Walking activity during ambulant cardiac rehabilitation is related to maximum working capacity, age, and smoking behavior
Authors Al Najem S, Groll A, Schmermund A, Nowak B, Voigtländer T, Kaltenbach U, Dohmann P, Andresen D, Scharhag J
Received 11 July 2018
Accepted for publication 29 August 2018
Published 9 November 2018 Volume 2018:14 Pages 361—369
Checked for plagiarism Yes
Review by Single-blind
Peer reviewer comments 2
Editor who approved publication: Dr Amudha Kadirvelu
Sinann Al Najem,1,2 Andreas Groll,3,4 Axel Schmermund,5,6 Bernd Nowak,5,6 Thomas Voigtländer,5,6 Ulrike Kaltenbach,5 Peter Dohmann,5 Dietrich Andresen,7 Jürgen Scharhag2,8
1German Heart Foundation, Frankfurt, Germany; 2Institute of Sports and Preventive Medicine, Saarbrücken, Germany; 3Chair of Statistics, Georg August University, Göttingen, Germany; 4Faculty of Statistics, Technical University Dortmund, Dortmund, Germany; 5Cardioangiologisches Centrum Bethanien Herzwerk, Frankfurt, Germany; 6Bethanien Krankenhaus, Cardioangiologisches Centrum Bethanien, Frankfurt, Germany; 7Lutheran Hospital Hubertus, Berlin, Germany; 8Outpatients’ Clinic for Prevention, Rehabilitation and Sports Medicine, Technical University of Munich, Munich, Germany
Background: A total of 6,500 to 8,000 steps per day are recommended for cardiovascular secondary prevention. The aim of this research was to examine how many steps per day patients achieve during ambulant cardiac rehabilitation (CR), and if there is a correlation between the number of steps and physical and cardiological parameters.
Methods: In all, 192 stable CR patients were included and advised for sealed pedometry. The assessed parameters included maximum working capacity and heart rate, body mass index (BMI), New York Heart Association (NYHA) class, ejection fraction (EF), coronary artery disease status, beta-blocker medication, age, sex, smoking behavior, and laboratory parameters. A regularized regression approach called least absolute shrinkage and selection operator (LASSO) was used to detect a small set of explanatory variables associated with the response for steps per day. Based on these selected covariates, a sparse additive regression model was fitted.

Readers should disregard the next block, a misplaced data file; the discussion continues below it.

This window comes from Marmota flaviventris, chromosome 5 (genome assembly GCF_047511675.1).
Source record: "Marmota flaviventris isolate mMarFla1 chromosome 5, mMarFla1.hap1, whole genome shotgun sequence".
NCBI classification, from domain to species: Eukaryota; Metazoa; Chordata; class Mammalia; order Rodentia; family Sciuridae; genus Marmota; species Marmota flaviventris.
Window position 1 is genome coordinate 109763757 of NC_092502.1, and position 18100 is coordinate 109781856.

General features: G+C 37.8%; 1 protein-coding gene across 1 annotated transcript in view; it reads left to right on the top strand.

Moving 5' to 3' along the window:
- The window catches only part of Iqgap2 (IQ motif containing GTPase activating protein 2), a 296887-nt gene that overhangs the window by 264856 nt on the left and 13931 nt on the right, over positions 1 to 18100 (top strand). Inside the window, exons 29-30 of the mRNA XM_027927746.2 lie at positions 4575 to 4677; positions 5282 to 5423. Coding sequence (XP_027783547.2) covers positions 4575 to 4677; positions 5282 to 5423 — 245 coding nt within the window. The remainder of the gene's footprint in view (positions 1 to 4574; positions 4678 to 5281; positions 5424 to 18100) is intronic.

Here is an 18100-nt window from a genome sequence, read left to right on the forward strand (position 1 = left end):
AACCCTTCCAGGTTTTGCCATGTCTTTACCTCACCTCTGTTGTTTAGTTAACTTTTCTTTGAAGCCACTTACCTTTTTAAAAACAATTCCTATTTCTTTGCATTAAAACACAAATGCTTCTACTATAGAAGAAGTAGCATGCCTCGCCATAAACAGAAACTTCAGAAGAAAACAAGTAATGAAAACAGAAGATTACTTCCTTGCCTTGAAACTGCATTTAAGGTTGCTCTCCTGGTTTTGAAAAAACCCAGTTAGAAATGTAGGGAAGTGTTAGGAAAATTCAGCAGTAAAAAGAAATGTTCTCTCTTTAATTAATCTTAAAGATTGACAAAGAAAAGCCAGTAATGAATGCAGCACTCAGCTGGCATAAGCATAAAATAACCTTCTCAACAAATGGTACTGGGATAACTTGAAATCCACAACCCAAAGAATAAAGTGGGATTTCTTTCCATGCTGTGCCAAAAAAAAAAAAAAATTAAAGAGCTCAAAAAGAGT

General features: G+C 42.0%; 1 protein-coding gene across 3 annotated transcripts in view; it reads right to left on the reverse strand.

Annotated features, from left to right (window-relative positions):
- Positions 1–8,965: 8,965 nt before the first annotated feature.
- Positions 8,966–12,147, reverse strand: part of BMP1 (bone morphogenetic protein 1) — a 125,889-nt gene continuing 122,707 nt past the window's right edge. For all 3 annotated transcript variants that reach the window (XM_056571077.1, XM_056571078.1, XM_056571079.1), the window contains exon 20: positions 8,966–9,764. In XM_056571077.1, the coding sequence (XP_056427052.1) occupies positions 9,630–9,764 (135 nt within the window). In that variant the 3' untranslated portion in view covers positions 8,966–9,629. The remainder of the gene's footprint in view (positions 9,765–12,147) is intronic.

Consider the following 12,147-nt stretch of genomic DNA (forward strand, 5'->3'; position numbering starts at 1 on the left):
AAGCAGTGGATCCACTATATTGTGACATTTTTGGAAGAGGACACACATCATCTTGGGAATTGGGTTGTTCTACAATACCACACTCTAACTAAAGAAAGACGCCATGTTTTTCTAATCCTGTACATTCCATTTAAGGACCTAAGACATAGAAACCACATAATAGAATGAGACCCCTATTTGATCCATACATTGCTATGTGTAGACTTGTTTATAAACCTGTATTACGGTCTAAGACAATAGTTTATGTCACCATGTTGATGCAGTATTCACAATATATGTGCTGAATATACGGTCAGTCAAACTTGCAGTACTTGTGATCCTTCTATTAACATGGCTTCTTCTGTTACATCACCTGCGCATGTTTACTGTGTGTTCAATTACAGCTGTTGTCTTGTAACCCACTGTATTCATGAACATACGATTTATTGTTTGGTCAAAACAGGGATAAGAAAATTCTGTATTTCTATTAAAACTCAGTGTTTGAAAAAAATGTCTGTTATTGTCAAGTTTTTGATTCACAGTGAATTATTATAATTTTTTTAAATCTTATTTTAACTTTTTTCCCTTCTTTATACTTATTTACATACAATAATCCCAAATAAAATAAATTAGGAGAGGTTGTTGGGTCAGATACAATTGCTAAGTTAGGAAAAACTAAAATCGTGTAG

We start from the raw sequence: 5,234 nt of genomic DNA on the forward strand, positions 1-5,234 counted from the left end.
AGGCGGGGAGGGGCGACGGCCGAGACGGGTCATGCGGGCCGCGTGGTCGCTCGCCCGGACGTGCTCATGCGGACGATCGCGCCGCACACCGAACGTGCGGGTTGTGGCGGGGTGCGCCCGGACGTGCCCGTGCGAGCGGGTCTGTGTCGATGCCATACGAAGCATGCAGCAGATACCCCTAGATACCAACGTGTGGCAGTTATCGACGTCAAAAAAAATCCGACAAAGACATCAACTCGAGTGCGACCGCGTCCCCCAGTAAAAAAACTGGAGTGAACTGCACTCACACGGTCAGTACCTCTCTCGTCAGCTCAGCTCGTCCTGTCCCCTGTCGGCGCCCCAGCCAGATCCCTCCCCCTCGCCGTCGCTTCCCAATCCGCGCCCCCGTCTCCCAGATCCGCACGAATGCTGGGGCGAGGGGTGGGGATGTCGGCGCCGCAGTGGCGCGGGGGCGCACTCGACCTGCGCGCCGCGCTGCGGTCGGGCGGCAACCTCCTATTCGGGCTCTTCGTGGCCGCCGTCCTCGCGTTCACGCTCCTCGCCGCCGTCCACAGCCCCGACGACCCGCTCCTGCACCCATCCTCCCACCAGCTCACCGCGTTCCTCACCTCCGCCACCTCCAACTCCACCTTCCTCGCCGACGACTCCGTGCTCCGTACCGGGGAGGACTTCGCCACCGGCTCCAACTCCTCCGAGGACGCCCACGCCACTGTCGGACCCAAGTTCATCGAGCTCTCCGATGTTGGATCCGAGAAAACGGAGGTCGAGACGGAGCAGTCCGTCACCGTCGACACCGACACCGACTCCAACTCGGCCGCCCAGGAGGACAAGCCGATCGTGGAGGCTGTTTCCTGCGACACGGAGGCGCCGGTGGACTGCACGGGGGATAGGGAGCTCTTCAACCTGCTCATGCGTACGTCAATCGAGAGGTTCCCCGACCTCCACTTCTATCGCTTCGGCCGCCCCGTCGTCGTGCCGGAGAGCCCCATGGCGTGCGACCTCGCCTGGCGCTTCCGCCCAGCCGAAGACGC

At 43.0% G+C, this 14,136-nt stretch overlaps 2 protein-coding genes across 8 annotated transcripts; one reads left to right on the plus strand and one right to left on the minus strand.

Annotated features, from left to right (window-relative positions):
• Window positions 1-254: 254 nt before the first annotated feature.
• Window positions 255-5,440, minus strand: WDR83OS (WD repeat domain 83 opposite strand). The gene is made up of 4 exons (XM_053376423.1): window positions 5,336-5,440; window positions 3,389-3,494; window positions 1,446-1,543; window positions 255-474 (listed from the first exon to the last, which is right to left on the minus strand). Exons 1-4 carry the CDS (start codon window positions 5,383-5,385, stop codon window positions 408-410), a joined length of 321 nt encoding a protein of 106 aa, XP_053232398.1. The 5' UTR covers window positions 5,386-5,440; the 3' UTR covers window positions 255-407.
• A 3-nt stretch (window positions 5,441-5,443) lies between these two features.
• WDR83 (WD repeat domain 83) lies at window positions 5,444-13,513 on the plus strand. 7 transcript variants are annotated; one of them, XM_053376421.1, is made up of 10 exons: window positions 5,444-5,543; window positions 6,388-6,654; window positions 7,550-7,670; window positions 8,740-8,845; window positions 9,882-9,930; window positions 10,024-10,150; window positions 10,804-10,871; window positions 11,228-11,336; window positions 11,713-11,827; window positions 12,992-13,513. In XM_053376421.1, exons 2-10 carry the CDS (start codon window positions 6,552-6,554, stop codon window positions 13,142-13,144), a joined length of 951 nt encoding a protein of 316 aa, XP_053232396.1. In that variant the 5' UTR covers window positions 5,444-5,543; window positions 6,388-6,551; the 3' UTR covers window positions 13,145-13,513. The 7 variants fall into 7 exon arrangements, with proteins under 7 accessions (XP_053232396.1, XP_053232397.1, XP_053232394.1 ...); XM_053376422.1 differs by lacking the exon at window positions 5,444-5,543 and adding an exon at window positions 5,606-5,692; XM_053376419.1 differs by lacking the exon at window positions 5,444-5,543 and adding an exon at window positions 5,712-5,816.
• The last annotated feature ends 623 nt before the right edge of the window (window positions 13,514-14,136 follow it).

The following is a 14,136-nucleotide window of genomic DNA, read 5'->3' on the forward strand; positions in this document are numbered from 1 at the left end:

Results: The model noted that steps per day had a strong positive correlation with maximum working capacity (P=0.001), a significant negative correlation with higher age (P=0.01) and smoking (smoker: P<0.05; ex-smoker: P=0.01), a positive correlation with high-density lipoprotein (HDL), and a negative correlation with beta-blockers. Correlation between BMI and walking activity was nonlinear (BMI 18.5–24: 7,427±2,730 steps per day; BMI 25–29: 6,448±2,393 steps/day; BMI 30–34: 6,751±2,393 steps per day; BMI 35–39: 5,163±2,574; BMI >40: 6,077±1,567).
Conclusion: Walking activity during CR is reduced in patients who are unfit, older, smoke, or used to smoke. In addition to training recommendations, estimated steps per day during CR could be seen as a baseline orientation that helps patients to stay generally active or even to increase activity after CR.
Keywords: step recommendation, steps/day in cardiac patients, pedometer
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